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Mods

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For official fallout expansions published by Bethesda, see Add-ons. For officially sanctioned game modifications, see Creation Club. For in-game weapon modifications, see Weapon mod.
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A mod is the abbreviated name for "modification", and describes any alterations made to a game. Mods are typically created by fans and players of the series to either add new content, modify existing content in the game, or both. There are many different types of mods, aimed at: re-balance, making items or NPCs either more or less powerful; re-texture, to enhance\change graphics; add new weapons, NPCs, quests, clothing, faces, buildings, etc

Modding by game

Fallout and Fallout 2

Although not designed to support modding, the game's engine loads loose files found in the game's directory, allowing for players to modify the game. Over the past two decades, both games have been reverse-engineered and accrued a number of notable modifications, including support for higher resolutions, engine upgrades, and of course, restoration of cut content.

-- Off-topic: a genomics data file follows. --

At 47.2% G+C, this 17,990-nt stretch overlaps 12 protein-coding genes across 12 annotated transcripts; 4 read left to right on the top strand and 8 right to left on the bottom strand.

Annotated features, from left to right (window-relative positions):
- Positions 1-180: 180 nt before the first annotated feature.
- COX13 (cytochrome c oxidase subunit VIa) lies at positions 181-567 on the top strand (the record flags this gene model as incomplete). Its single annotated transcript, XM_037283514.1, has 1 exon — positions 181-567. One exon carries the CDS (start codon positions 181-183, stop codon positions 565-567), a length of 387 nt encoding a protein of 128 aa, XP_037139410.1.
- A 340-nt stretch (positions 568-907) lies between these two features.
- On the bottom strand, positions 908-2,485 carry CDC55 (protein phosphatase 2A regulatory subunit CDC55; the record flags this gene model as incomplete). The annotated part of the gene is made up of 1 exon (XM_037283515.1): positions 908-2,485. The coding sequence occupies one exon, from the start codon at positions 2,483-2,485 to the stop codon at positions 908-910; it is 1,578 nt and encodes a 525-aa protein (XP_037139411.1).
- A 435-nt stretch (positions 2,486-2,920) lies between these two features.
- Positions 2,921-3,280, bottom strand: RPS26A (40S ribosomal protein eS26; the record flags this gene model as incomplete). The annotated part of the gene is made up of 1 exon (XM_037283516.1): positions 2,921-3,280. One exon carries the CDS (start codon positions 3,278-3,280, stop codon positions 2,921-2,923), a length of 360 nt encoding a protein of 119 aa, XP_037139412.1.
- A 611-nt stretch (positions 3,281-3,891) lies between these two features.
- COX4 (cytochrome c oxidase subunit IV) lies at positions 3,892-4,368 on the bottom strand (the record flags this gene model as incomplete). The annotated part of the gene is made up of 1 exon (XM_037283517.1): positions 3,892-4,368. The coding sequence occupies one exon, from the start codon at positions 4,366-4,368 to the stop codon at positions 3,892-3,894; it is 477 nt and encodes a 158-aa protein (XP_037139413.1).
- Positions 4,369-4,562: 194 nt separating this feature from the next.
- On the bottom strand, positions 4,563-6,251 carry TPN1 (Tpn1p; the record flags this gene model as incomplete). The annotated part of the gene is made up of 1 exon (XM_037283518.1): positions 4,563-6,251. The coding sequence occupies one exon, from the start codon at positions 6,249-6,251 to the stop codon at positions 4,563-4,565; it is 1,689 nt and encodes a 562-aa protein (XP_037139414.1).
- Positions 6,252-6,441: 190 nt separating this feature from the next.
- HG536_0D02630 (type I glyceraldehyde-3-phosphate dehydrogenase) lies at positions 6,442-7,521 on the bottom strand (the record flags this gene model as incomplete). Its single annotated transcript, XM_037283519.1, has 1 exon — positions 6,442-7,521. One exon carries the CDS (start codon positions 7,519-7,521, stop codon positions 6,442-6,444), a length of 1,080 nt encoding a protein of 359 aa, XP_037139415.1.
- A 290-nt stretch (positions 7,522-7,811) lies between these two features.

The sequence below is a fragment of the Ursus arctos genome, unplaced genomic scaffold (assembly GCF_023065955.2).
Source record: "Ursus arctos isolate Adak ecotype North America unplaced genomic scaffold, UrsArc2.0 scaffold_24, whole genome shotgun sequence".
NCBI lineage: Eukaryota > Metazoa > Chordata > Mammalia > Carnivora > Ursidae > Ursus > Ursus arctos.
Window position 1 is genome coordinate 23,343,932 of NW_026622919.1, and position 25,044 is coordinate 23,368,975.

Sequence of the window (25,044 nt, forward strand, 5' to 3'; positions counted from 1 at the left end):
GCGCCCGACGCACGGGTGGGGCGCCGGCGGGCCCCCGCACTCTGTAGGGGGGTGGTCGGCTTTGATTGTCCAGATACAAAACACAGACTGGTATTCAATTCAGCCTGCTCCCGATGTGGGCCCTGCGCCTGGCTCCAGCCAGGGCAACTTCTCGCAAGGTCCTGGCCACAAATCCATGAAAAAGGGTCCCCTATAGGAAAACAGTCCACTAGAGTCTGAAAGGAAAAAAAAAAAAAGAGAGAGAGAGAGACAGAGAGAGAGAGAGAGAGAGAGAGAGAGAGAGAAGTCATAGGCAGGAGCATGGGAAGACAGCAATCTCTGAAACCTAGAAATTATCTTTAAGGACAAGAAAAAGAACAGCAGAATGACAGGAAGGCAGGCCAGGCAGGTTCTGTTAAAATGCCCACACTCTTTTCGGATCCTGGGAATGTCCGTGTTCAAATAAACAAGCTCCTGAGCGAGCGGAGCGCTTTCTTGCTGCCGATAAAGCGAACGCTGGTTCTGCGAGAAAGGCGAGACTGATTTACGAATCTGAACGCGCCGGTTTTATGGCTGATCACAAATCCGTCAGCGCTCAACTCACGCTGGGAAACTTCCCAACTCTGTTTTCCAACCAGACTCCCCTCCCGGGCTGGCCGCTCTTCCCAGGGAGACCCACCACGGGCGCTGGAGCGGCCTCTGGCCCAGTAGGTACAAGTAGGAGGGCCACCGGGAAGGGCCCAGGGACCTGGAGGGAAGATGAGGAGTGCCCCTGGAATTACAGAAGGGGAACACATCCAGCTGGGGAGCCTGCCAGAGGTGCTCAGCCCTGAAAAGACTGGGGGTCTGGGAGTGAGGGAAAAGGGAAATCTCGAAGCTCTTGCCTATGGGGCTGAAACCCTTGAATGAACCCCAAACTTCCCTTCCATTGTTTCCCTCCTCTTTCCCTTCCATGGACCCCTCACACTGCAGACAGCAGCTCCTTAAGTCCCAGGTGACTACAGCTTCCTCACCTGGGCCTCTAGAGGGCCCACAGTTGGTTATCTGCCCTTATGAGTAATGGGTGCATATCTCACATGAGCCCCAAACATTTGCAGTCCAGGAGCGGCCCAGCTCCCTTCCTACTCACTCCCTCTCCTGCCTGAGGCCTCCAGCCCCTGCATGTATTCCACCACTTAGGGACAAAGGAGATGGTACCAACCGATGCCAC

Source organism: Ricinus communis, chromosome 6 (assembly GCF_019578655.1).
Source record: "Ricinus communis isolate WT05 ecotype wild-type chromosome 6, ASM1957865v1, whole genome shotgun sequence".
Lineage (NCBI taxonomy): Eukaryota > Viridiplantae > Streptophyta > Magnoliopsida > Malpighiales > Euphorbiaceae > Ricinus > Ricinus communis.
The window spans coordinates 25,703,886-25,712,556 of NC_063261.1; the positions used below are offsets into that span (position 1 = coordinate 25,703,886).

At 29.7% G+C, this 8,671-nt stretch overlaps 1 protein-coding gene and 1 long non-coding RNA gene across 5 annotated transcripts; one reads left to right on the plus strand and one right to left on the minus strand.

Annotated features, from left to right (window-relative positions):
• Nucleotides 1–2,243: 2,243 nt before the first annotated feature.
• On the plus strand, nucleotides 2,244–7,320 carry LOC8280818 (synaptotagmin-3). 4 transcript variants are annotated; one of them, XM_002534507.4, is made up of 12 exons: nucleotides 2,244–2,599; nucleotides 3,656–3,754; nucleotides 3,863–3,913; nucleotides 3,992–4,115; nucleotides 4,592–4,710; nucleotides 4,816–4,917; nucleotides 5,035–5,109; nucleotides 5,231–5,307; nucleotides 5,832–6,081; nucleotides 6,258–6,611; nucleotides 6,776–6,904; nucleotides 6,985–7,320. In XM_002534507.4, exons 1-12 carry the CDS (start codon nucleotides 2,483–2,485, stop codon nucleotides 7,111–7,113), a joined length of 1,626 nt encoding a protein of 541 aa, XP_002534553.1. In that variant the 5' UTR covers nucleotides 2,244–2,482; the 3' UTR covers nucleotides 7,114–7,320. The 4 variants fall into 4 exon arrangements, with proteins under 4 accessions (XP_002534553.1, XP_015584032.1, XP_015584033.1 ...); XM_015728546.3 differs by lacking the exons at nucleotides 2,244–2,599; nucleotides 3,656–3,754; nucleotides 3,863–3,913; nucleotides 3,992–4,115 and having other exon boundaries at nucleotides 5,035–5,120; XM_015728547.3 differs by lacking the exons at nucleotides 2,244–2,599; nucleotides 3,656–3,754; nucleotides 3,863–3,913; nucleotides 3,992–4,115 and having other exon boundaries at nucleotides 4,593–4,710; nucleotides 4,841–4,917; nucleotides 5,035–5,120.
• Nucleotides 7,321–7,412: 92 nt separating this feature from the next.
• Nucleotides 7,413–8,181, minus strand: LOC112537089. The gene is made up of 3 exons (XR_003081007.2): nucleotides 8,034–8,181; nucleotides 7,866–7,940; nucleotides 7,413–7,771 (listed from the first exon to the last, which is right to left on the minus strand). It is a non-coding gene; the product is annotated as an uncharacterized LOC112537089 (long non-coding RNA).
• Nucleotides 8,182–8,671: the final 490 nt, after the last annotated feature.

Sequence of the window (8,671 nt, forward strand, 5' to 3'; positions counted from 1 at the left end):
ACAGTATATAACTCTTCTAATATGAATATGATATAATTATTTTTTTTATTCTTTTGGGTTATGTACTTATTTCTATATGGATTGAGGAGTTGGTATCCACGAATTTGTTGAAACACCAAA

Notable mods include:

  • Fallout Fixt, which incorporates high resolution patches, engine updates, and a plethora of other modifications.
  • Fallout 2 Unofficial Patch and Restoration Pack, which fix almost every bug in the game and restore a tremendous amount of cut, bugged, or otherwise planned, but never finalized content respectively.

Fallout Tactics

The game was released with official modding support and a complex game editor allowing for editing everything from item and character statistics, through maps, to creating entire campaigns. It experienced limited popularity.

Fallout 3

To facilitate modding of Fallout 3, Bethesda released the GECK editor.

Fallout: New Vegas

Modding of Fallout: New Vegas is also done using the GECK although the versions between it and the editor used for Fallout 3 vary slightly.

Fallout 4

With the introduction of the Creation Engine in Fallout 4, Bethesda released the Creation Kit as the official modding tool for the game. The addition of the Creation Club allowed for commercial releases of mods after approval and testing by Bethesda.

Fallout 76

Fallout 76 does not officially support any modding at the present. Due to the online nature of the game, modifying the game's content in any way can be interpreted as cheating by the server and result in an account-wide ban, though said ban can be appealed and redacted.

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